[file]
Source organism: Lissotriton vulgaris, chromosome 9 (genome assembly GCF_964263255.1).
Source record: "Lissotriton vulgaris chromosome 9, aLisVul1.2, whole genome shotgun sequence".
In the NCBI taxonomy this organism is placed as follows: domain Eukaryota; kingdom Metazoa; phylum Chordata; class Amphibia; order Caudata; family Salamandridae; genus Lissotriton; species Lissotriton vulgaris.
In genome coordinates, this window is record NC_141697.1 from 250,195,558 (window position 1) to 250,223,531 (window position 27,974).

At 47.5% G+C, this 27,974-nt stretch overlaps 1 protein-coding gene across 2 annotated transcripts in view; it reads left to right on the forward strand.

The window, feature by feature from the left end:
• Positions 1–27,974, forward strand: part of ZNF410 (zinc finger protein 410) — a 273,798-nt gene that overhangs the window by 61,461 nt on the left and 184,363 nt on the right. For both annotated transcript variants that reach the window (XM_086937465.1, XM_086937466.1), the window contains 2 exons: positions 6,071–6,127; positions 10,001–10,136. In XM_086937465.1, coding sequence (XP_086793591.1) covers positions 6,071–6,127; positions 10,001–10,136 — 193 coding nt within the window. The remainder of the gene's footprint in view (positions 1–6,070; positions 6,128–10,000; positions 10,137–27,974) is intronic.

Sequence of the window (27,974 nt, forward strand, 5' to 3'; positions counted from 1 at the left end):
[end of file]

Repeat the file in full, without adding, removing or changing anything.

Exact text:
Source organism: Lissotriton vulgaris, chromosome 9 (genome assembly GCF_964263255.1).
Source record: "Lissotriton vulgaris chromosome 9, aLisVul1.2, whole genome shotgun sequence".
In the NCBI taxonomy this organism is placed as follows: domain Eukaryota; kingdom Metazoa; phylum Chordata; class Amphibia; order Caudata; family Salamandridae; genus Lissotriton; species Lissotriton vulgaris.
In genome coordinates, this window is record NC_141697.1 from 250,195,558 (window position 1) to 250,223,531 (window position 27,974).

At 47.5% G+C, this 27,974-nt stretch overlaps 1 protein-coding gene across 2 annotated transcripts in view; it reads left to right on the forward strand.

The window, feature by feature from the left end:
• Positions 1–27,974, forward strand: part of ZNF410 (zinc finger protein 410) — a 273,798-nt gene that overhangs the window by 61,461 nt on the left and 184,363 nt on the right. For both annotated transcript variants that reach the window (XM_086937465.1, XM_086937466.1), the window contains 2 exons: positions 6,071–6,127; positions 10,001–10,136. In XM_086937465.1, coding sequence (XP_086793591.1) covers positions 6,071–6,127; positions 10,001–10,136 — 193 coding nt within the window. The remainder of the gene's footprint in view (positions 1–6,070; positions 6,128–10,000; positions 10,137–27,974) is intronic.

Sequence of the window (27,974 nt, forward strand, 5' to 3'; positions counted from 1 at the left end):